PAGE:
Progressive vendors in this space are able to embed this “analytics engine into any device for IoT use cases,” Potter said. The revolutionary nature of this aspect of Internet of Things analytics—which are widely predicated on filtering the results of analytics at the edge before sending them to a centralized location—is readily apparent. “Rather than collecting vast amounts of low-value data, we’re using our analytics engine to capture meaningful analytic events and push those back instead, so that you’re actually doing central analysis on much higher value information,” Potter commented.

Data strategy

The advancements BI is producing today and tomorrow are perhaps most profound in terms of their effect on data strategy. Now that BI solutions encom-pass holistic platforms for sustainable, governed, self-service access to data at fundamental levels (metadata, semantics, classifications, and data models), this discipline is transitioning from merely servicing business users to servicing the enterprise as a whole. Such platforms can facilitate the same benefits of reliability, expedience, and self-service to a range of other use cases. As such, it’s a pivotal implement for “enabling a customer’s data strategy to be integrated with their analytic strategy,” Potter remarked. This concept is relatively simple, yet unambiguously brilliant. Organizations can use the centralized mechanisms supporting these holistic BI platforms in any way they see fit. Developers, for instance, can leverage them to create the most meaningful applications, as well as to analyze their effects on business processes. Edge deployments, the incorporation of unstructured data alongside structured data, and the foundational capabilities to solve underlying business problems with data (the essence of data strategy) are all possible with such contemporary BI solutions.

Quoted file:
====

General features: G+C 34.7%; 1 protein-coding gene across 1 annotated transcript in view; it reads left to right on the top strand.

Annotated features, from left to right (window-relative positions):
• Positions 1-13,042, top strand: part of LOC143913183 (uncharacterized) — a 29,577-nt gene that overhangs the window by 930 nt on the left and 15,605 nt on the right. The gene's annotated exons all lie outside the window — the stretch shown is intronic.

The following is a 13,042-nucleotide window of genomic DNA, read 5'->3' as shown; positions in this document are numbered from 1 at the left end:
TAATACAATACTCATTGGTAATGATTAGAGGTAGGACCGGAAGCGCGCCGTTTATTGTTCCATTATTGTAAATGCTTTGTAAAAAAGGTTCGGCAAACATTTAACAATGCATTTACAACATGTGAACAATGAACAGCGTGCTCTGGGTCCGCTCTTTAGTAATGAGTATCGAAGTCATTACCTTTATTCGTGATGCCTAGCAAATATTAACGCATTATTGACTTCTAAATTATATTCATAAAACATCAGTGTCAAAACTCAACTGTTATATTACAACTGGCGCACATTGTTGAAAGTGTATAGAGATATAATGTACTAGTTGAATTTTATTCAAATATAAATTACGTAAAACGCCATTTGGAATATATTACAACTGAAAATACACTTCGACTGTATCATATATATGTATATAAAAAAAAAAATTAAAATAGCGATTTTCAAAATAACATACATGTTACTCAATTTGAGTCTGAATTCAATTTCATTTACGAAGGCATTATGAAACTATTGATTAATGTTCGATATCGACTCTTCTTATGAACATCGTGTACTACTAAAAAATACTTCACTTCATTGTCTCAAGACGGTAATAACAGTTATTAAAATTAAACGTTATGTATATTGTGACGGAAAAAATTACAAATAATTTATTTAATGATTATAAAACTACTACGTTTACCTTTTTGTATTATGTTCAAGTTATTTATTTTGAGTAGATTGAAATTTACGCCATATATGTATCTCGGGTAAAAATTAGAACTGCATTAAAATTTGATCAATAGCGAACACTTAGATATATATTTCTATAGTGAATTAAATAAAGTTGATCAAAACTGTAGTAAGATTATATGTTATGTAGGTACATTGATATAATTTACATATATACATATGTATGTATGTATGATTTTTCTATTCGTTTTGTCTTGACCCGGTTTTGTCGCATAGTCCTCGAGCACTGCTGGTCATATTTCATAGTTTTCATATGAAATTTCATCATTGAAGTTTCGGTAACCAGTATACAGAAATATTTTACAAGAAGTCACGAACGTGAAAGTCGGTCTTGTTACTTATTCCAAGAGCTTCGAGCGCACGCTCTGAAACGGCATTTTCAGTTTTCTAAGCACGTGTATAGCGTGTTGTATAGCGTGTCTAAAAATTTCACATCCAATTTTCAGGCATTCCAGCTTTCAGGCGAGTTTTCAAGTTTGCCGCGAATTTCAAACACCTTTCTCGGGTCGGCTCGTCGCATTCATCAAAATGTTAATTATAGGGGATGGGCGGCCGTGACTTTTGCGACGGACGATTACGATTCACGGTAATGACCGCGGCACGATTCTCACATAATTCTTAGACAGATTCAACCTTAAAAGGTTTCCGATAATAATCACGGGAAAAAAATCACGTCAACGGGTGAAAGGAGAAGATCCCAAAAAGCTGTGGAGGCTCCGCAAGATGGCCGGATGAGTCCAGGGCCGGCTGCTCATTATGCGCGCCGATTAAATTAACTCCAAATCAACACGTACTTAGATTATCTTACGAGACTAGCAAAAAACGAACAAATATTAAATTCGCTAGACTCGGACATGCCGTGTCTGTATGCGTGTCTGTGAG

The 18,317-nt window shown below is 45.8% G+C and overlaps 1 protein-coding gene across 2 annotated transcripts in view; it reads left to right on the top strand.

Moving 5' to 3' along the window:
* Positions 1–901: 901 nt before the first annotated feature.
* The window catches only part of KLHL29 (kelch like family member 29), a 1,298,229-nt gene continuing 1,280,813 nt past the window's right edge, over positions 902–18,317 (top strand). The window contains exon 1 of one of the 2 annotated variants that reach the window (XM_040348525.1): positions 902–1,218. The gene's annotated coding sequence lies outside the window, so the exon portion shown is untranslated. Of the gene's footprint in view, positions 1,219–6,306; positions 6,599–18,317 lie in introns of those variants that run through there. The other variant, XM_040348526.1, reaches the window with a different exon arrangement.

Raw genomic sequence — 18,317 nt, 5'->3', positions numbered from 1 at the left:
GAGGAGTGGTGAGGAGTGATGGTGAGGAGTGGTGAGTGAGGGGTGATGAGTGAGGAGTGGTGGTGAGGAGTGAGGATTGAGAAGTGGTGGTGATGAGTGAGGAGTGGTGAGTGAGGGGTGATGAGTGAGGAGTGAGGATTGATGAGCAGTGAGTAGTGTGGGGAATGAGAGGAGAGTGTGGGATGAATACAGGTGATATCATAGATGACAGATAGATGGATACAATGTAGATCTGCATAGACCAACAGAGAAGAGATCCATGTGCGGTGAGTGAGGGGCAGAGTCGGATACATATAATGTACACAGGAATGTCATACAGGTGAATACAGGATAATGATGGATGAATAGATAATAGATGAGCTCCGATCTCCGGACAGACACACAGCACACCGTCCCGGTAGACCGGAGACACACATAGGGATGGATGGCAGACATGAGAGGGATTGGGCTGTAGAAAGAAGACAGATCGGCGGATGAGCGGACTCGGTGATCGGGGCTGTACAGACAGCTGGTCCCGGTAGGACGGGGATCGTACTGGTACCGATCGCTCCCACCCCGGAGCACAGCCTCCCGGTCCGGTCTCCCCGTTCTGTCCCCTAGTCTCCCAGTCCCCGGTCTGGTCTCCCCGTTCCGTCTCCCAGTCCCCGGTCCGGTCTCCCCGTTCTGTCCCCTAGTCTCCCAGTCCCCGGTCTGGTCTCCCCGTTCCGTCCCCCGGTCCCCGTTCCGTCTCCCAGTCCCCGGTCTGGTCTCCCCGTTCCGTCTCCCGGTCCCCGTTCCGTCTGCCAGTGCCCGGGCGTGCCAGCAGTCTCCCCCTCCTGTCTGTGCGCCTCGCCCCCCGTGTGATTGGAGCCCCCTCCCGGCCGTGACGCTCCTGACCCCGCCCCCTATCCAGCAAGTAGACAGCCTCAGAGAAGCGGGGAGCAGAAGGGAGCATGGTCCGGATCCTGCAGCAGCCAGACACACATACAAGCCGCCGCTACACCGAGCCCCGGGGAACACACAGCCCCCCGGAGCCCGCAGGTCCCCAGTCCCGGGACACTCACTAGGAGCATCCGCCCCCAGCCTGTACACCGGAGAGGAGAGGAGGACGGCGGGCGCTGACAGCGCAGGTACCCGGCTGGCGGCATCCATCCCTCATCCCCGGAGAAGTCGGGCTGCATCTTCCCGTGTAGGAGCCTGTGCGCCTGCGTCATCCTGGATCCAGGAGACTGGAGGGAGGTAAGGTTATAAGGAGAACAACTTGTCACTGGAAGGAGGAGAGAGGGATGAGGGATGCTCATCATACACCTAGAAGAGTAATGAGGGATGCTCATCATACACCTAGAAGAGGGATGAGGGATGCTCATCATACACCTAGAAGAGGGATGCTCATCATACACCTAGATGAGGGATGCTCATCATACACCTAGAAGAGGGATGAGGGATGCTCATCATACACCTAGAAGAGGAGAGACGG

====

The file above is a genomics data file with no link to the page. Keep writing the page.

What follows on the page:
The new mission

Due to its expansion from a random assortment of tools to centralized platforms delivering rapid data access to a breadth of sources in a governed, self-service manner, the very mission of BI is changing. These capabilities are enabling BI to widen its focus from business applications to enterprise applications, regardless of the use case. BI is “really about creating something that you can build on top of and go further to start to break the chains and solve the problems of [data] access and reliability,” Bien asserted. “As you solve those base needs, sort of like the base needs of hunger and shelter, then you can start to move up the value chain more and provide even more to people in your organizations.”

Moreover, the merit of these self-service platforms is unequivocally horizontal. Polikoff described a life sciences use case in which there are many vocabularies that companies are using—such as ICD9—and others. “They’re taking this information, their clinical trials or whatever, and they’re linking it to those common standard terms. This is how they know they can integrate it; this is how they know the meaning.”

In this respect, the mission of BI is only constrained by the goal of the organization deploying it, since holistic BI solutions fortify users to employ the tool they love on the platform they trust, Anand said. If users want to leverage other tools and interfaces, there are APIs for doing that, but they can still use the semantic layer to govern data for centralized or decentralized use, he added.